On Fri, 13 May 1994, Thomas J. Delaney wrote:
> I think one could say the elts had a pretty awesome reputation for their
> horsemanship, rivalling accounts of the later hussars and...was it the
> Scythians...anyway it is a long tradition of appreciation of the equine
> One question I've always had though...and never really got a good answer...was
> when and how did horses show up in Ireland or Britain in the first place? I
> can't imagine what a pain it would be to ship them over in boats...but one guy
> told me that the Vikings broght 'em in just that manner. Hmmmm...
Continental and Insular Celts were excellent riders. The Romans, who were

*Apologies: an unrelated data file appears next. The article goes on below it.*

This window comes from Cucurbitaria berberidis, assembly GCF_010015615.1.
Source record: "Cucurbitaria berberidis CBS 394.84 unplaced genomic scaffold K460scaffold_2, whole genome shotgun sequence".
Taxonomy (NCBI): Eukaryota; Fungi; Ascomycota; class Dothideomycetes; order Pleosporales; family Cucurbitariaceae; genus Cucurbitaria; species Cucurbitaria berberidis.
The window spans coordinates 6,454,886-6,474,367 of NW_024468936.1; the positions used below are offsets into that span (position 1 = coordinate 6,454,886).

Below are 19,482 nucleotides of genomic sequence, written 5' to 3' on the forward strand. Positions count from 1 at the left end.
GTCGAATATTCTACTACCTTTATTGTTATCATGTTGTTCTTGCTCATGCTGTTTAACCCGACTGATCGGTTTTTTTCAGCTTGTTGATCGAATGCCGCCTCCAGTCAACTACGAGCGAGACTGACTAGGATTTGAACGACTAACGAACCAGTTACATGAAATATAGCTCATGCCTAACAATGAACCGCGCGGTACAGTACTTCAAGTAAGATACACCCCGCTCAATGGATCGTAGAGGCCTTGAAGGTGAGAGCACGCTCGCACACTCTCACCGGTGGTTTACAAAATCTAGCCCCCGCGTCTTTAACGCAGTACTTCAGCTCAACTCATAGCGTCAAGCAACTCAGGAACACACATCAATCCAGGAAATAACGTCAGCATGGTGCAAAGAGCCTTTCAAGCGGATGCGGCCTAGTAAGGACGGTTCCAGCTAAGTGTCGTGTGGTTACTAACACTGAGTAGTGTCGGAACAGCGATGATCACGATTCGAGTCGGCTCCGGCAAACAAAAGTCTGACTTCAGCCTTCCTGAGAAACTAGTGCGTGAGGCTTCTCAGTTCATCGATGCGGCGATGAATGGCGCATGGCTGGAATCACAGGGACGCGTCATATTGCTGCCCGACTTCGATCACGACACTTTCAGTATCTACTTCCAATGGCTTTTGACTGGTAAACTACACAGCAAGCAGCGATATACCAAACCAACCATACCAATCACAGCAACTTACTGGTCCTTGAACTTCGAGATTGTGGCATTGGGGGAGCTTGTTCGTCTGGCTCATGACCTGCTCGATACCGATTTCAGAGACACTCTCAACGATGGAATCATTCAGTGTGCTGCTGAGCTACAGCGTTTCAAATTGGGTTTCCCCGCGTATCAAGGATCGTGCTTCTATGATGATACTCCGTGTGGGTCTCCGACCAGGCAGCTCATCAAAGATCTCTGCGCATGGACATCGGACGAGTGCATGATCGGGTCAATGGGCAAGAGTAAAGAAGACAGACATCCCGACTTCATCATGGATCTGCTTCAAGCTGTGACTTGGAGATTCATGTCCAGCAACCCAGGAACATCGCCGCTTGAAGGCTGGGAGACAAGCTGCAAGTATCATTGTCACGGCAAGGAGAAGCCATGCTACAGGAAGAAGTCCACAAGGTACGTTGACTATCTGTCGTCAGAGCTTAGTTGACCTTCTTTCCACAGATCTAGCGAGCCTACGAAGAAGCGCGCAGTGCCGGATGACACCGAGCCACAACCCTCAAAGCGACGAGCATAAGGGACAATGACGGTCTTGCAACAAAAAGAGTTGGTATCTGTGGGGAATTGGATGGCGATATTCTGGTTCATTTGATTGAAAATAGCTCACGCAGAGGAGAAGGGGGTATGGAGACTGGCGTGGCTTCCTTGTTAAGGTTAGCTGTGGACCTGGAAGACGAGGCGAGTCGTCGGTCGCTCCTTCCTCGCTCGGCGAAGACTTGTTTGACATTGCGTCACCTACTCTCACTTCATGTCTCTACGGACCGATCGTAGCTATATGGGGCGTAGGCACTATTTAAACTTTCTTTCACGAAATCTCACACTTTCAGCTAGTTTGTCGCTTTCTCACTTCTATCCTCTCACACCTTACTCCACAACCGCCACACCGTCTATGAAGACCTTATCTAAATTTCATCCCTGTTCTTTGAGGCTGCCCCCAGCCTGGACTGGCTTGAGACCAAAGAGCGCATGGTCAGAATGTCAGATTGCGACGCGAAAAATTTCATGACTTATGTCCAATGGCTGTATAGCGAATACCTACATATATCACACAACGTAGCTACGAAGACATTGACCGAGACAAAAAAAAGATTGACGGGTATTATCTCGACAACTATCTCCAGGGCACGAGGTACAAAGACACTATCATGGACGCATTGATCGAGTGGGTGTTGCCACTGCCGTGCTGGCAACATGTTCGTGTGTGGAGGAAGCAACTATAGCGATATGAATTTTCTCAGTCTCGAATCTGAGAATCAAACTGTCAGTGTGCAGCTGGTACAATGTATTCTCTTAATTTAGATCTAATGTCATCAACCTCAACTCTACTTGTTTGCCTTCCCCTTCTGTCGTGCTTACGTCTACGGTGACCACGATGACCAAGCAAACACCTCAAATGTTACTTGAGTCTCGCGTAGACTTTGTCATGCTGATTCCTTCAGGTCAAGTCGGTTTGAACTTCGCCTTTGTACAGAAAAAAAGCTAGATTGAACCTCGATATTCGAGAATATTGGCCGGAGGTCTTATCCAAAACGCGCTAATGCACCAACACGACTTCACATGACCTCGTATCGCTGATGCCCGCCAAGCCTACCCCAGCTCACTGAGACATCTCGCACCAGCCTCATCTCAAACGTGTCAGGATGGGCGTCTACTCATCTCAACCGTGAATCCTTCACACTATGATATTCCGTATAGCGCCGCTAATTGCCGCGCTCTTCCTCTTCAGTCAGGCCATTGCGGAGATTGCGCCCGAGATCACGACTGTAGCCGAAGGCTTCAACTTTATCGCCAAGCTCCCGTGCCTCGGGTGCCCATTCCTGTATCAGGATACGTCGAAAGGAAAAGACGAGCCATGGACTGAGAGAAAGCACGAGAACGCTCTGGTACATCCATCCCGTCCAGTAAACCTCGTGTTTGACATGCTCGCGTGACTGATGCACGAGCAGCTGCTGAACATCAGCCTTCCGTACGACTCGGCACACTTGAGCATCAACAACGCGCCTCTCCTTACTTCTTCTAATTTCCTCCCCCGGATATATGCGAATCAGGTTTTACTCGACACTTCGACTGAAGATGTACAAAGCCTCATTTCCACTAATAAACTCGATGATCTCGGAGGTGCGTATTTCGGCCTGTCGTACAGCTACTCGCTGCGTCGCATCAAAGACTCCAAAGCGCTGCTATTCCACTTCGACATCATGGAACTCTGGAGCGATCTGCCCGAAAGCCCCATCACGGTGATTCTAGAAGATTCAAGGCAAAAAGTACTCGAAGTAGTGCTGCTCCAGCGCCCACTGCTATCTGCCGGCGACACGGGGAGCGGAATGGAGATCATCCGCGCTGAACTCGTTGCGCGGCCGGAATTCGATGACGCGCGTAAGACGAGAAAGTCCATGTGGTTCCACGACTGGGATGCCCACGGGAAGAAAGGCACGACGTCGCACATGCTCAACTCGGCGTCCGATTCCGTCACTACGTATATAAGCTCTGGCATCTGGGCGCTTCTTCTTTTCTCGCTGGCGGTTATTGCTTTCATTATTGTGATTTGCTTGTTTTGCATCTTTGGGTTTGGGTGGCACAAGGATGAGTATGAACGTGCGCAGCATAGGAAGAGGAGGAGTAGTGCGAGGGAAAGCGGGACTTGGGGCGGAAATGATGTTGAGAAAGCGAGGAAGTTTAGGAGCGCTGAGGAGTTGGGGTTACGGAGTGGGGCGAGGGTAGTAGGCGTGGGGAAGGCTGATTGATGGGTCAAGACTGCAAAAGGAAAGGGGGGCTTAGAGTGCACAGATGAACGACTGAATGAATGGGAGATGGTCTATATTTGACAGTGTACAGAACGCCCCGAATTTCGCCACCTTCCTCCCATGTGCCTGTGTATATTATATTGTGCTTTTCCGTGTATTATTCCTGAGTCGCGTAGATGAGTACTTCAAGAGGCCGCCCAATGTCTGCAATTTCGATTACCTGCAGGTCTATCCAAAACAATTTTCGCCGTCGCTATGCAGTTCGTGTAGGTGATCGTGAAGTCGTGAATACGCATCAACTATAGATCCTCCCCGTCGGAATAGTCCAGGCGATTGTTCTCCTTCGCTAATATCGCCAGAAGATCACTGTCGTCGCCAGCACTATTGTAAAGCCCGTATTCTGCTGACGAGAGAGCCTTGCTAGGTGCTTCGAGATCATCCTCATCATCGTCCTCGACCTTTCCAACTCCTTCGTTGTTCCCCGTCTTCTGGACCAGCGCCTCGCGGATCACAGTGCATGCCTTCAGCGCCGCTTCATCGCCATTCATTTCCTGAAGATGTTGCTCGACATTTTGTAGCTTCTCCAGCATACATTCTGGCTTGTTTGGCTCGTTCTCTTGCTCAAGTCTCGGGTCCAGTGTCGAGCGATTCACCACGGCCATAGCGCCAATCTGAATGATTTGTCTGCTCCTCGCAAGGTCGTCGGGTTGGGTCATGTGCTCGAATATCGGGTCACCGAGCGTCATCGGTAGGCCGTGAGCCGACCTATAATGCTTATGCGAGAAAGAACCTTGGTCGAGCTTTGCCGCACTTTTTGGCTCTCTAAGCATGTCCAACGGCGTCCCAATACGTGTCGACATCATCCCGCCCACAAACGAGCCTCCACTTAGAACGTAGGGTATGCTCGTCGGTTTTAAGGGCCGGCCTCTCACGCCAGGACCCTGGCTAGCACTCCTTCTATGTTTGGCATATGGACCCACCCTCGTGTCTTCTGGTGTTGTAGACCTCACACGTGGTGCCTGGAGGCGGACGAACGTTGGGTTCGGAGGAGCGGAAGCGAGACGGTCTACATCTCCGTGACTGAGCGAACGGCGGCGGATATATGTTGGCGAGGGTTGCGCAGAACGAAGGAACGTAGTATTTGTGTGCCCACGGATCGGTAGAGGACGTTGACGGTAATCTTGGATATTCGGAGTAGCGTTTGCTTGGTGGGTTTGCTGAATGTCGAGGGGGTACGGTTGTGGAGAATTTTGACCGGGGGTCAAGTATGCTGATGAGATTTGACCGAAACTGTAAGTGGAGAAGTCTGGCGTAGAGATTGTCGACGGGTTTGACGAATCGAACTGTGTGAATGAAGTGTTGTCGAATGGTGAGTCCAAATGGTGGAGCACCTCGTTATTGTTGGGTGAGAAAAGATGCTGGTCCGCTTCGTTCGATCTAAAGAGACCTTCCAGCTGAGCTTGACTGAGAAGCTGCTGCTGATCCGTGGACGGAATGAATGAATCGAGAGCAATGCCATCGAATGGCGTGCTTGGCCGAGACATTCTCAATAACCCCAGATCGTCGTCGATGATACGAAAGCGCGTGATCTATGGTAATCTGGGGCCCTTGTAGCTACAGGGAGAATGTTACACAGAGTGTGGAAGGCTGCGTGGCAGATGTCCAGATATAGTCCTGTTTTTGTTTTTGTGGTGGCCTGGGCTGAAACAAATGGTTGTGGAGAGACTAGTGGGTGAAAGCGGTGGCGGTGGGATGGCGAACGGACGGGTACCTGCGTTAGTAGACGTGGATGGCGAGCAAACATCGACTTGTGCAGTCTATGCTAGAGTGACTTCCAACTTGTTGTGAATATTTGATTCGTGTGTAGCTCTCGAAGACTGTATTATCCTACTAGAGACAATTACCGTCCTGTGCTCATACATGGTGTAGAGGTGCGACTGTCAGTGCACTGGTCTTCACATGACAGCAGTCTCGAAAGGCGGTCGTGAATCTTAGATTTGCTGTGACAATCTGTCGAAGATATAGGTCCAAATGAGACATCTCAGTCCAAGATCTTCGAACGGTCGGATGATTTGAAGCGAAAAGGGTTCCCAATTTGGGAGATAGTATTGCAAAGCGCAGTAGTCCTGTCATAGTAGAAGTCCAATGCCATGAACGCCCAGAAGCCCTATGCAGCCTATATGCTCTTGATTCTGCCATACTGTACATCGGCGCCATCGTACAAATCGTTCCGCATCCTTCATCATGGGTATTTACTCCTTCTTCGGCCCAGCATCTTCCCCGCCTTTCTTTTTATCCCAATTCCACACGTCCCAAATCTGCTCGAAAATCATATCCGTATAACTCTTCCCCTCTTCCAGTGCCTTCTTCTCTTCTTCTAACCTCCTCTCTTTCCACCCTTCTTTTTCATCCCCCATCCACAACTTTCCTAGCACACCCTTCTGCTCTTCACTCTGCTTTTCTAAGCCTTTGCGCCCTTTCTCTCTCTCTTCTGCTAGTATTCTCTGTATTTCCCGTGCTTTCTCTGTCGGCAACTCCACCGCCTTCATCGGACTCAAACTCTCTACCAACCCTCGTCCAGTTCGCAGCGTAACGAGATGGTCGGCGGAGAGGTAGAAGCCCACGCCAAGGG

crummy "trainers" (read abusers) of horses hired Celtic cavalry.
My understanding is that most warhorses were like draft horses of today,
just a tad smaller.
Until Arab/Barb blood was introduced to European horses, they were s l o
w t o m o v e. Or so I was told when I was learning to ride English
(as opposed to "Western" which is derived from Spanish, and ultimately
Ponies date from the late ice age, and I'd guess that the domesticated
war critter showed up not later than say... (pulling number wildly out of
air..) 500 bc on the islands.
Insular war chariots were ridden to battle, then the combatants
disembarked, bowed, and went at it. That is quite different from Egyptian
or Hittite war charioteering, or so I recall from Ancient History 202. I
knew that education was good for something.